It’s Your Time! Part 2

Opening a business is one of the exciting things you can do. It’s a wonderful way to take a life rich with experience and create a way to make money from that. We go into business for a variety of reasons, from being the best at something, to inventing a product, filling a gap, being downsized, or wanting to be our own boss (there’s a little bit of that 3-year-old in all of us- right?).

Over the years I’ve helped a lot of start-ups, and I can put the winners and the losers into two categories. The winners are those who engage fully with the start-up process, educating themselves about the ‘business’ side of the business. The losers, well, they pretty much wing it. They figure they’ll ‘handle all that stuff later’ and then never do. So you can have a brilliant person who hits a home run with a product or really cool service, but will still lose at business because they ignore the accounting or don’t put in processes.

1. Research your business idea. Check feasibility, your market, and whether you can make a living at it. Look at websites, marketing, see what the average income for businesses in that industry is. Do you need a special license? Google = your BFF. Being fully armed with information can keep you from making a costly mistake.

2. Talk to people. Talk to people running businesses in your field as well as to your future customer base. They’re a source of information and inspiration. Most people love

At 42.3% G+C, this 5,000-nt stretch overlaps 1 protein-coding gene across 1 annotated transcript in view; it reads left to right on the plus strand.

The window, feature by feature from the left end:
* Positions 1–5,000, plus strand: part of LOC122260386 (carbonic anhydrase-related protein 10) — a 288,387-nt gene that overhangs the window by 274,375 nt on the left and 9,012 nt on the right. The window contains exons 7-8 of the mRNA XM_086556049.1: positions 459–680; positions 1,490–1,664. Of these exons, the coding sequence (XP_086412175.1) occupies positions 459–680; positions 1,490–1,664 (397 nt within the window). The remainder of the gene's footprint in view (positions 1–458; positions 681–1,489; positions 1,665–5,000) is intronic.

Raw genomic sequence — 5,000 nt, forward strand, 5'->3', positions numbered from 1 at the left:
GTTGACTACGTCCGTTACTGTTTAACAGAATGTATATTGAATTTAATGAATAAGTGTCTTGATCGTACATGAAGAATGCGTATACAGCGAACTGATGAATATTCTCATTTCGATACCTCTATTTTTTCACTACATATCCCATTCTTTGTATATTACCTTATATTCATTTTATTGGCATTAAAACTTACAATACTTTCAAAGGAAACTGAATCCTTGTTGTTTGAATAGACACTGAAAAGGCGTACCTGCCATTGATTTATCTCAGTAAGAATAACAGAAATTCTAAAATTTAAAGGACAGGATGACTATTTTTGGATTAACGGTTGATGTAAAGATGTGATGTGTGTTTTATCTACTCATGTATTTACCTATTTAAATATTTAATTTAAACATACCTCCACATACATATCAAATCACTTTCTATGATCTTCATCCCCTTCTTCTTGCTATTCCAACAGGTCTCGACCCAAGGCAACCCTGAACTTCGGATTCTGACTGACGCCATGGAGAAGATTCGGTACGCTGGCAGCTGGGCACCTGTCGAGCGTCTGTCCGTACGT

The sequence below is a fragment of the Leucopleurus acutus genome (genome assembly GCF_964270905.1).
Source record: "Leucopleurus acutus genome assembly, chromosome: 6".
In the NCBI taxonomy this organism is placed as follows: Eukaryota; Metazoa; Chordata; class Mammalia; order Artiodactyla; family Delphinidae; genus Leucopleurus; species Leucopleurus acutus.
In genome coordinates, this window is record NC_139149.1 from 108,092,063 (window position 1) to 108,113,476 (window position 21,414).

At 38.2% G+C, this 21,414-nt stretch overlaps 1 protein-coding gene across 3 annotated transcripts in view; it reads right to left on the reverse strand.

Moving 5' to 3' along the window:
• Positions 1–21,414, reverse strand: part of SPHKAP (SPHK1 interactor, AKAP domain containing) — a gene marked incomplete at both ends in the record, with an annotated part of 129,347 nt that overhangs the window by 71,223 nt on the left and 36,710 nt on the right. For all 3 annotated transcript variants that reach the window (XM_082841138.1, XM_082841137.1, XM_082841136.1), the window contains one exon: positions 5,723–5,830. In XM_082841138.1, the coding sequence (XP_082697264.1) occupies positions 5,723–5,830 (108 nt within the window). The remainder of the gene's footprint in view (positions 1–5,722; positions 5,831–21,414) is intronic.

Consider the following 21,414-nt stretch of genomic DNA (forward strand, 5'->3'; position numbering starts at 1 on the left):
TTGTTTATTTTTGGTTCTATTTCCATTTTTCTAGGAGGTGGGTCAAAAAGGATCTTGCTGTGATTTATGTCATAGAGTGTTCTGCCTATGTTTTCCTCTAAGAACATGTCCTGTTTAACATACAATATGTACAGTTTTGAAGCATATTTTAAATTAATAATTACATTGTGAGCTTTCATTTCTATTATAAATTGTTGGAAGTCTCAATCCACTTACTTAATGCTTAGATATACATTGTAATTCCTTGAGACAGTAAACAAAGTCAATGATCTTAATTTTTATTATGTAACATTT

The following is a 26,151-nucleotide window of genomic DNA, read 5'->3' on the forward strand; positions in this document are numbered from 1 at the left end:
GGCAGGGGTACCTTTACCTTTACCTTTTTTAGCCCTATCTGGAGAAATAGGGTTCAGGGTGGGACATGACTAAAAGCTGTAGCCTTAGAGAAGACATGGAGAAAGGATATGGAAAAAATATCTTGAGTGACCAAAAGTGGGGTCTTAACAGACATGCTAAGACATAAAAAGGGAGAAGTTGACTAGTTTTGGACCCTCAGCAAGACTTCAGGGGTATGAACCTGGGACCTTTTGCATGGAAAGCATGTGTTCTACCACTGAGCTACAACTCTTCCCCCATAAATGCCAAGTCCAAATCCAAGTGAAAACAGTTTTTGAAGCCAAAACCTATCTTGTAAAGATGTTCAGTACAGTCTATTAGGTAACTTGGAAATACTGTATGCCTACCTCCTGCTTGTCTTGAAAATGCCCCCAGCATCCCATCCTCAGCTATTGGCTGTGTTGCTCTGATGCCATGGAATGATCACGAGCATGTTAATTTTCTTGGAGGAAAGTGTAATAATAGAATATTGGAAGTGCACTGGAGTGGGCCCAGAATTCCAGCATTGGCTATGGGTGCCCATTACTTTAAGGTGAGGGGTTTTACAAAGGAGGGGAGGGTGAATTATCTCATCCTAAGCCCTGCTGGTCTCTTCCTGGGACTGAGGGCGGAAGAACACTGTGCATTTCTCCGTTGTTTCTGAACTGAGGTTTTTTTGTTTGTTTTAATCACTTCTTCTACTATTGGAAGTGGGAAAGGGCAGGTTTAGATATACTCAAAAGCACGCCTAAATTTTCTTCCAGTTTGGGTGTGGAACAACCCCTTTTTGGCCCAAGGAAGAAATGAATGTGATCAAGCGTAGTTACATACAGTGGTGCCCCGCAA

to help so don’t be afraid to ask!

3. Write these things out:

• What your company will do
• Who its customers will be
• How you will sell your service or product
• Calculate the cost to produce your service or product & what you will charge
• Business location, staff projections
• Sales strategy and promotional ideas
• Realistic budget
• Realistic sales and net earnings projections

If you write all that out – you’ll have a legit business plan.

4. Decide how you’ll fund your business. Options are business loans, investors, friends & family, crowdfunding or self-funded (bootstrapping). Many businesses start out as a side-gig until it’s proven that a living can be made at it.

I recommend you look into getting your business certified as a woman-owned business by the Women’s Business Enterprise National Council. It can help you qualify for money that’s only for certified businesses. There are also grants and contracts available for women-owned businesses that can help ensure success.

5. Build a solid foundation from the start. Set in writing your standards and the systems you’ll use to ensure the standards are met. Set up a basic accounting system from Day One. Bring in help if you can’t do it on your own.

For a more in-depth list, click here for your Start Up Check List


Julie Porter

My own boss was created for women entrepreneurs by women entrepreneurs with decades of business experience. We’ll show you that you don’t need a business degree to be successful, and we’ll guide you through those hardest parts of owning a business, by teaching and empowering you to truly own all the pieces of it. And you know what? When you do that, you’ll be able to focus on what you love and do best.

E-mail me at if you have any questions. I love hearing from you!


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